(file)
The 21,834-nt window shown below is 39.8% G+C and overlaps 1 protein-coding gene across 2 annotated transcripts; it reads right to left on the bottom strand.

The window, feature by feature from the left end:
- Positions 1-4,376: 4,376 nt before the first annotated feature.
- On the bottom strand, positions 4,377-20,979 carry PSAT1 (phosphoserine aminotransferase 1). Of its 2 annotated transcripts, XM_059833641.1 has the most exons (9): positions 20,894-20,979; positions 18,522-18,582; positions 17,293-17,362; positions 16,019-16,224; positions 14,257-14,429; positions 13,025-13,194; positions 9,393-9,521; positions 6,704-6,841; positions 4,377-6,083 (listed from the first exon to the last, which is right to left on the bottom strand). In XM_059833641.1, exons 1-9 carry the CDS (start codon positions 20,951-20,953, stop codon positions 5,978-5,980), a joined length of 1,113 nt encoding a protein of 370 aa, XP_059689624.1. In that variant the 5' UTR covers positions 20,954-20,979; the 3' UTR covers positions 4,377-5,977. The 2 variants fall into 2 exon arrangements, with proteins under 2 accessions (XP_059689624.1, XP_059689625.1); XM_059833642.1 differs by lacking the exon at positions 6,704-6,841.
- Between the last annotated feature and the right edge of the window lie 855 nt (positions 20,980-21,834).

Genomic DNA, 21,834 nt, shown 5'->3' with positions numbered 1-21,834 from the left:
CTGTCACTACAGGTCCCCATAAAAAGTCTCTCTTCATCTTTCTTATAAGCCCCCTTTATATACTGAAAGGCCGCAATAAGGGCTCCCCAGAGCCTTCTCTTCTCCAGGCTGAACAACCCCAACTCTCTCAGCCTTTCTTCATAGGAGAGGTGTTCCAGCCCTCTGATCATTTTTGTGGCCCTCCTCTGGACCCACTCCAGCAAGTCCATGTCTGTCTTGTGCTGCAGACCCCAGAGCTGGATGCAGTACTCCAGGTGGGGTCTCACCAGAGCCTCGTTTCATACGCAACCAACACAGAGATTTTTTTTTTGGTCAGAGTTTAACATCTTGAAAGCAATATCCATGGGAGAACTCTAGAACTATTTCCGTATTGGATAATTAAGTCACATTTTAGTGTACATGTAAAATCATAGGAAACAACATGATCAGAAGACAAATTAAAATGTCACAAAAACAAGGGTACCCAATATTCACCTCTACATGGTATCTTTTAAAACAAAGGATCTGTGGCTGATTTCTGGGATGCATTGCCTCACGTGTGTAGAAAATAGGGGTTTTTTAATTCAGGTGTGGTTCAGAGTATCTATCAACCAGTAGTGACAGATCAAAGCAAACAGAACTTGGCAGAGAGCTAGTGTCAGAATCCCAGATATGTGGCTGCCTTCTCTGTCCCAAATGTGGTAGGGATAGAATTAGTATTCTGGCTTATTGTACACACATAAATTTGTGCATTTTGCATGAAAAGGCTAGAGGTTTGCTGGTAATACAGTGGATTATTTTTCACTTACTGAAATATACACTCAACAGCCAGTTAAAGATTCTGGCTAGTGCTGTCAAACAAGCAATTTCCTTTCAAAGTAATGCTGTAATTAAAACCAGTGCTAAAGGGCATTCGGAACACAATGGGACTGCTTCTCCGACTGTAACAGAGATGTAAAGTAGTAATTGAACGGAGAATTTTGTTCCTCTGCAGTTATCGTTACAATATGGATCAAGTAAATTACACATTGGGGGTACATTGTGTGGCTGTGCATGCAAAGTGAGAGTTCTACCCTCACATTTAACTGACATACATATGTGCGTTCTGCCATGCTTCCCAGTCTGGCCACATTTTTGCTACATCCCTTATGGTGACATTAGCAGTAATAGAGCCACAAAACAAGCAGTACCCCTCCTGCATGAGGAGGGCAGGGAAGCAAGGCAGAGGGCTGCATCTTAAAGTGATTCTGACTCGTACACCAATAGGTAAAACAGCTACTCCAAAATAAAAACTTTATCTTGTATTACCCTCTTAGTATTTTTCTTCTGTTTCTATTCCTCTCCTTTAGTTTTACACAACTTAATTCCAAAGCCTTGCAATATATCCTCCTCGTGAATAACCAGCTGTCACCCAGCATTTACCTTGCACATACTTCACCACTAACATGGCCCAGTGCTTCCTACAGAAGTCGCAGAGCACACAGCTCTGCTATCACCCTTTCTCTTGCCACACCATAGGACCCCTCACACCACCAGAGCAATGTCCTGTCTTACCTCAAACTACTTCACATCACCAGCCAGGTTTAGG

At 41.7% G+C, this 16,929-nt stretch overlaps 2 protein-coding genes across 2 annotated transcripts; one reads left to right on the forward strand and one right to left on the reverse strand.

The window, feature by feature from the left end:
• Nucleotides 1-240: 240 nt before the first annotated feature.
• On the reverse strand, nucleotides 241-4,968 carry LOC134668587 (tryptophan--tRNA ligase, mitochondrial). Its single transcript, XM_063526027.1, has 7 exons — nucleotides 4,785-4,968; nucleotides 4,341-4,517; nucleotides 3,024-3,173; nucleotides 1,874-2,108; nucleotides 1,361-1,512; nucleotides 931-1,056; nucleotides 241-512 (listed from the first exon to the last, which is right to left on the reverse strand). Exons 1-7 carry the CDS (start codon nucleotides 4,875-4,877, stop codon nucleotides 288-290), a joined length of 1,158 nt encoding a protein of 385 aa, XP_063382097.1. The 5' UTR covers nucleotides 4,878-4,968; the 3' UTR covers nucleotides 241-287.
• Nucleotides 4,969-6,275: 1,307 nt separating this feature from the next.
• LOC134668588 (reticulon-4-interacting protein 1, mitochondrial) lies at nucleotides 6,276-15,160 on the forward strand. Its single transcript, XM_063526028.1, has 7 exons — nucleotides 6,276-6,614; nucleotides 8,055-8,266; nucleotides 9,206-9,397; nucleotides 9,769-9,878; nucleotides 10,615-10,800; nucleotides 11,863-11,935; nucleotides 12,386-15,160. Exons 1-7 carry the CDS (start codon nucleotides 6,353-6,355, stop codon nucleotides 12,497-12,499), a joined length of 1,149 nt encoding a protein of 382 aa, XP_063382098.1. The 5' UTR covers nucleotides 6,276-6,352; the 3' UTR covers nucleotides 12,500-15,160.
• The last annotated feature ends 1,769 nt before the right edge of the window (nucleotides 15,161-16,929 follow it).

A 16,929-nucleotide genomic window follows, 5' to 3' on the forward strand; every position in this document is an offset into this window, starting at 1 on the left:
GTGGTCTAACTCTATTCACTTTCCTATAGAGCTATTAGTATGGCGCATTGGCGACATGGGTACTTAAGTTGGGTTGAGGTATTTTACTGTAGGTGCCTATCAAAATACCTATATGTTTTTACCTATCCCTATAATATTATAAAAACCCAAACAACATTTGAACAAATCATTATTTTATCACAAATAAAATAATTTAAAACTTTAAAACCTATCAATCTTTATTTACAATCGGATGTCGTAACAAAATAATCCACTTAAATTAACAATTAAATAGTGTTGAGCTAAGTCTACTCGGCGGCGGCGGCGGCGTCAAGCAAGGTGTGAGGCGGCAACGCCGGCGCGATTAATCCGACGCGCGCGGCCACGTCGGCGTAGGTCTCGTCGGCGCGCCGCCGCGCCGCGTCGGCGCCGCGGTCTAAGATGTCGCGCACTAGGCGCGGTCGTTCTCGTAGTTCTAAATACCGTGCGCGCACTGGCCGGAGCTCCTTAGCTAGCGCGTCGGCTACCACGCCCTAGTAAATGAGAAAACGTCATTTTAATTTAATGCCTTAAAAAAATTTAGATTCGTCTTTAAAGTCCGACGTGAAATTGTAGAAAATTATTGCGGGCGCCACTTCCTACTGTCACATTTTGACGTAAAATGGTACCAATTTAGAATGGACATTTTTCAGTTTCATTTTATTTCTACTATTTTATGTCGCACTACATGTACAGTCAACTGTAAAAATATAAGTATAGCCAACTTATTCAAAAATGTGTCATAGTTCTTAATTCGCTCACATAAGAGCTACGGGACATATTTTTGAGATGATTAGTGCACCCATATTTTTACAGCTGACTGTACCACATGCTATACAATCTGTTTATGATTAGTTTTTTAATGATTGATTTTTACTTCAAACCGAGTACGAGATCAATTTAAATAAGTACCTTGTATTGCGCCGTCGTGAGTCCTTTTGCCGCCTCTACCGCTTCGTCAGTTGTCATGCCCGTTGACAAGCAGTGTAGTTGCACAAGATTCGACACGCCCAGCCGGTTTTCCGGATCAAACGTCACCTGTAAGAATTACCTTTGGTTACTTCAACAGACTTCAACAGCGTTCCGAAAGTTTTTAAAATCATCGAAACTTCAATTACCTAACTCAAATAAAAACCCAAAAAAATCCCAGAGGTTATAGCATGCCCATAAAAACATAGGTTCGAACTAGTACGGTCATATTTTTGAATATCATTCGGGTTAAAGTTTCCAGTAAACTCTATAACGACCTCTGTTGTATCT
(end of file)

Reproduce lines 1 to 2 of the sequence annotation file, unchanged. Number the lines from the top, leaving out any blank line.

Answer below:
The 21,834-nt window shown below is 39.8% G+C and overlaps 1 protein-coding gene across 2 annotated transcripts; it reads right to left on the bottom strand.

The window, feature by feature from the left end: